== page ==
The United States holds more prisoners than any other nation; Black Americans, in particular, are disproportionately likely to be incarcerated and to receive the harshest sentences, including death sentences. Research on mass incarceration indicates that family separation, community disruption, and individual and generational trauma are among its consequences. In addition, experiences of sustained grief and loss are well documented.
Contrary to common understanding, the experience of incarceration goes far beyond effects on the individual removed from society. Kevin Reese coined the term “community incarceration” to refer to the impact of one person’s incarceration on their children, co-parenting partners, parents, friends, extended family and neighbors. In this project, we document the impact of incarceration on those who remain on the outside when a loved one is serving time.
To understand community incarceration more specifically, we take an ethnographic approach that relies on participant observation and semi-structured interviews with people who have a loved one inside. We focus on a single urban community where Black incarceration rates are high; our presence in the community is facilitated by Kevin Reese whose knowledge, personal history and collaboration is crucial to our access.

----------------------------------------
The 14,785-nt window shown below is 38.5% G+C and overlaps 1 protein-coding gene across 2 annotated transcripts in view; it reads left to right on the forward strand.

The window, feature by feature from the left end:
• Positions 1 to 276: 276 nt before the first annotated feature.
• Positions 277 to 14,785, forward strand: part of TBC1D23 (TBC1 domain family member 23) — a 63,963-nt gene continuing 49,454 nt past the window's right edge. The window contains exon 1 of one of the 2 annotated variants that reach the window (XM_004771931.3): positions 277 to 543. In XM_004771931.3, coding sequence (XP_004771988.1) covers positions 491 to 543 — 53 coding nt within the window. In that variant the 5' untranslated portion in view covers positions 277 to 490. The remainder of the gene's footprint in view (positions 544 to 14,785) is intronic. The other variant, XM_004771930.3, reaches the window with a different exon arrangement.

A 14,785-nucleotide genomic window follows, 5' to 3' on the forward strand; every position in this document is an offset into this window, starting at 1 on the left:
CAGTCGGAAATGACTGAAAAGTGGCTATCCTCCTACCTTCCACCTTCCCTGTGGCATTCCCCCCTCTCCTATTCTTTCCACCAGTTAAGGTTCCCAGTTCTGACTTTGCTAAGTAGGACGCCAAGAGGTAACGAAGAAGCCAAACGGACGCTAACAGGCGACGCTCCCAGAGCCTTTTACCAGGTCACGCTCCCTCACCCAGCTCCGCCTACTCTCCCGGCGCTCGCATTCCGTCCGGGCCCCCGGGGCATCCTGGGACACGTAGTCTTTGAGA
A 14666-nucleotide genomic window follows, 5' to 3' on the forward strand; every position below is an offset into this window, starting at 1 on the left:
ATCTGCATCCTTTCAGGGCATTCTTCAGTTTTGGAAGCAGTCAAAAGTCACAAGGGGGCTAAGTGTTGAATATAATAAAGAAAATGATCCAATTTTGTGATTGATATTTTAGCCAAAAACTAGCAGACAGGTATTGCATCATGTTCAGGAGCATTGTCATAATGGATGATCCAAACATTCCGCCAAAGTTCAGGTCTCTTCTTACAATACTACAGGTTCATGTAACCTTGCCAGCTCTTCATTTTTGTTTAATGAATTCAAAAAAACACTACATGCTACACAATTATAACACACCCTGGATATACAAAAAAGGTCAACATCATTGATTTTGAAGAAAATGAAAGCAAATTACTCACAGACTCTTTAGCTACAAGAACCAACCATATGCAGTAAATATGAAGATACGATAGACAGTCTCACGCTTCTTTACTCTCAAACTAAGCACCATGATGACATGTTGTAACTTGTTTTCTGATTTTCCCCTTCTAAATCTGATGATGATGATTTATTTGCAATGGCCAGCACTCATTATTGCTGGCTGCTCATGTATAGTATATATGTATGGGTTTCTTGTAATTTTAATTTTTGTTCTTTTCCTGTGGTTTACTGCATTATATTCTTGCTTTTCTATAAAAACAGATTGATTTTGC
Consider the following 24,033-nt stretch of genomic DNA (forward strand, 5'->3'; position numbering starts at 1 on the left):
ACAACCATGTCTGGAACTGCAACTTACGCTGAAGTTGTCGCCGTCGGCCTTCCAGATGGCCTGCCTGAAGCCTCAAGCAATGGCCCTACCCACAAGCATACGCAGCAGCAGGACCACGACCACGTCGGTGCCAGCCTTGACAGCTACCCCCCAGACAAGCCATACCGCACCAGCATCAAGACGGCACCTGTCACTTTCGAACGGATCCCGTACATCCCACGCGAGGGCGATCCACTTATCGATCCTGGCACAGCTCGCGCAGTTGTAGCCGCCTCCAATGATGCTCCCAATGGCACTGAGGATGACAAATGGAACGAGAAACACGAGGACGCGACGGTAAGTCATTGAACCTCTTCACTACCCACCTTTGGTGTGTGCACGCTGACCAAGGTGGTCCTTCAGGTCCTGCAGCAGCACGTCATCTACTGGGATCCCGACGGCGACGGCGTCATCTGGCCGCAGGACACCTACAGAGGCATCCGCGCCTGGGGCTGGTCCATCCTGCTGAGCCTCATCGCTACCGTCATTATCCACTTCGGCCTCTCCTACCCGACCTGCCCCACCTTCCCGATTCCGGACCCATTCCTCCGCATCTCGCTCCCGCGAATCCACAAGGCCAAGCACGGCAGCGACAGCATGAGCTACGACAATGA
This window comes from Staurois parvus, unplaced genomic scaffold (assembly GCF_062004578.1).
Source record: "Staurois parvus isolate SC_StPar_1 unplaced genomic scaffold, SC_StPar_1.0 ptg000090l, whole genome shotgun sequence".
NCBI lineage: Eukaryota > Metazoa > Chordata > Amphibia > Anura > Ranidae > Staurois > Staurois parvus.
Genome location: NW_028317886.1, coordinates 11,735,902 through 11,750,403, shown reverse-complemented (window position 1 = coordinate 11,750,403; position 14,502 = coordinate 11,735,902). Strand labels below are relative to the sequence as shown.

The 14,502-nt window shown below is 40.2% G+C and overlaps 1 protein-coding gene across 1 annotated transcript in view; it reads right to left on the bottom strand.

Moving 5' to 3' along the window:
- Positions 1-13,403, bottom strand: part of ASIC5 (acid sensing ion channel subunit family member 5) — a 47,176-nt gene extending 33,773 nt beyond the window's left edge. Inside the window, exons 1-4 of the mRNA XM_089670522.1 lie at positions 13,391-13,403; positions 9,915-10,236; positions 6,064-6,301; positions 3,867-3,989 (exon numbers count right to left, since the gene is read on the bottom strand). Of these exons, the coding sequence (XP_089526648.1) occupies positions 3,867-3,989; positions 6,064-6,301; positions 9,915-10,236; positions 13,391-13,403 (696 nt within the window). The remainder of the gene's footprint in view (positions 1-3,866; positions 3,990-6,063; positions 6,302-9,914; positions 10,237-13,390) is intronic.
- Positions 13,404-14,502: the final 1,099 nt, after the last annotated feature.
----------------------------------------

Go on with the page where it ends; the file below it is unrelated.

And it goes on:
Interview questions prompt individuals to speak about social as well as economic dimensions of community incarceration as they experience it, including experiences of grief and loss. Each researcher will conduct five interviews with community members, for a total of ten. Each researcher will transcribe their completed interviews, write a summary of each interview, and identify in each narrative specific expressions of social and economic loss. The concept of ambiguous loss will inform our analysis of the individual narratives (first) and then of the collected narratives.